Problem: My CPAP mask hurts, what do I do?
You may be over tightening your mask! This will cause pressure sores or skin irritation. Try loosening the straps on your mask. If this problem persists, then your CPAP mask is probably too small for you. Check our quiz to find the right size mask for you.
There is also a chance that you may be allergic to your mask if you use an older CPAP mask. Most masks today are latex free, but that may not be the case for older versions of masks. If you do experience an allergic reaction to a mask that you wore that night, contact your doctor.
There are also different accessories that you can use to resolve pain that you may be experiencing while wearing your mask:
- Mask liners can prevent skin irritation and mask leaks. Placed right onto your mask cushion, the mask liners absorb the oil and moisture your face is producing while you sleep, and they also resolve noisy mask leaks.
- The Gecko nasal pad is a gel pad that is applied to your noise bridge under your mask. It helps reduce irritation on your nose bridge and mask leak. The nasal pad is especially useful if you have a narrow nose bridge.
Problem: I can’t breathe through my nose, what do I do?
Is your nose congested?
Try turning up the heat and humidity on your humidifier, or try using decongestants.
You can also switch to a full face CPAP mask so you can breathe through your mouth without waking up with a dry mouth.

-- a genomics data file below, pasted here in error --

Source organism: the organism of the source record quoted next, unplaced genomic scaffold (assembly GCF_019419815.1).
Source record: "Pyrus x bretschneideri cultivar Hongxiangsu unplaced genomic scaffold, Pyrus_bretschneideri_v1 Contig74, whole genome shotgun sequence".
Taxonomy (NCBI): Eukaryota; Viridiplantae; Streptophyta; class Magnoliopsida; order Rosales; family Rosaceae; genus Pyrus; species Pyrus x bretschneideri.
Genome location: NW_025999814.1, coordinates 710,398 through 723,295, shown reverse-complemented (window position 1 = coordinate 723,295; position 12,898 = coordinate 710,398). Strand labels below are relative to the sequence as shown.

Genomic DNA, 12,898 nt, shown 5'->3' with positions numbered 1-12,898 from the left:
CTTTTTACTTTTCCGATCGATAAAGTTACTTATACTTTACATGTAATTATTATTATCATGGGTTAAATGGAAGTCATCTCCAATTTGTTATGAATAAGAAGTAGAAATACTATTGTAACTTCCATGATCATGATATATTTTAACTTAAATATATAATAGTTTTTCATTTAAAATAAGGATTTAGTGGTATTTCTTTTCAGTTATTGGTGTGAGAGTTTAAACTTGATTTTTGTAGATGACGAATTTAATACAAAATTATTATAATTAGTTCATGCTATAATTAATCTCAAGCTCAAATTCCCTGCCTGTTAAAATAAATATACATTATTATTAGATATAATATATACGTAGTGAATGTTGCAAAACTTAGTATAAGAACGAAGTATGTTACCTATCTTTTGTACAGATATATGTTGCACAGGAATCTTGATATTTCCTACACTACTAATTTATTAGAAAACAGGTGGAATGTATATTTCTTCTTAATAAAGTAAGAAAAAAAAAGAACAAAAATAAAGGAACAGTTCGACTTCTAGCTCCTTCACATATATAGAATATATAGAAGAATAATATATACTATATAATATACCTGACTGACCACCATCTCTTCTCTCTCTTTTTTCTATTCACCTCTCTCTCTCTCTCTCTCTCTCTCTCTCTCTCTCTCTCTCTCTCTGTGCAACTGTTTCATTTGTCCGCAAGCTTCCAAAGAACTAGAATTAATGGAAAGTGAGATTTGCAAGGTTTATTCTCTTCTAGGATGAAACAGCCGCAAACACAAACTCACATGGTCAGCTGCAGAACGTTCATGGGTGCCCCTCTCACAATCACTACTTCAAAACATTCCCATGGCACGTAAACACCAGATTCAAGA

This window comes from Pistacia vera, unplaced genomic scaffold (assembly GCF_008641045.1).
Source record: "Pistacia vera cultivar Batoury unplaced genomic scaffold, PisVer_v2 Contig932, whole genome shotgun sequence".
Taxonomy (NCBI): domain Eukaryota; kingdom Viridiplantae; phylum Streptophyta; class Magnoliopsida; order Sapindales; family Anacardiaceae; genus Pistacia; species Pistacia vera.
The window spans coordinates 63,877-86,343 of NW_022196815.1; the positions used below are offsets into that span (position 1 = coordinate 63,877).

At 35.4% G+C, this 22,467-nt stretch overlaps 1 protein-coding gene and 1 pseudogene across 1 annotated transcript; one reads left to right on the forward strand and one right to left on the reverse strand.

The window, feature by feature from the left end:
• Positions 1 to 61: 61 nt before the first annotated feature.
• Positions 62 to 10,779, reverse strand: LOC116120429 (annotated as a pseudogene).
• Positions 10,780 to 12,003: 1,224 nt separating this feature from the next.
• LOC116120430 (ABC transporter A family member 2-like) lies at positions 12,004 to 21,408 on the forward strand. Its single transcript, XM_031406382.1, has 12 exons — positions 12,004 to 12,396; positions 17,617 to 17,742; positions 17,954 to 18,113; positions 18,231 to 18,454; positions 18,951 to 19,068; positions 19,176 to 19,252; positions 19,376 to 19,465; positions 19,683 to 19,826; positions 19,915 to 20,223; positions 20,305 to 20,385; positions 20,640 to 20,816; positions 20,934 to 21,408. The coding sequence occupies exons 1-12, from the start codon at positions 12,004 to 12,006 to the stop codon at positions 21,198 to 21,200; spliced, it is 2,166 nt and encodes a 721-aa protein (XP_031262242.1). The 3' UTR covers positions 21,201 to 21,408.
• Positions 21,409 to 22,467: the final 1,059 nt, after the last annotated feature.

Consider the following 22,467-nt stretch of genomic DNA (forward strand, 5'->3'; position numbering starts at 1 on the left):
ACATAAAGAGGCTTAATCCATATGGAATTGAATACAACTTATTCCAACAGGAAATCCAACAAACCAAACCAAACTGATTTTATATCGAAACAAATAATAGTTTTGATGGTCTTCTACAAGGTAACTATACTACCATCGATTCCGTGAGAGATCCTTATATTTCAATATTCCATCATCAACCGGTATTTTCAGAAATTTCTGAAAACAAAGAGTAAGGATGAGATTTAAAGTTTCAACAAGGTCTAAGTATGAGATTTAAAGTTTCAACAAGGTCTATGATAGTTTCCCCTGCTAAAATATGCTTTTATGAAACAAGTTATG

Problem: I can’t get used to my CPAP mask, what do I do?
You may feel uncomfortable wearing your CPAP mask now, but don’t worry – after some time and practice, you’ll be sleeping in no time!
Follow these steps to get accustomed to your mask:
- Wear your mask while you’re awake for short periods of time.
- Now wear the mask connected to your machine while you’re awake. Wear it while you’re watching TV or reading as a distraction. Make sure to start off with a lower pressure.
- If you’re comfortable, use your CPAP machine while you’re sleeping, even during naps. The more you wear your mask, the more you’ll get used to it!
Remember, practice makes perfect!
You can also use the “ramp” feature on your CPAP machine, which starts with a low air pressure and gradually increases to the prescribed pressure while you fall asleep.
And don’t forget to avoid caffeine and alcohol before bed! Relaxation exercises can also help you fall asleep more easily.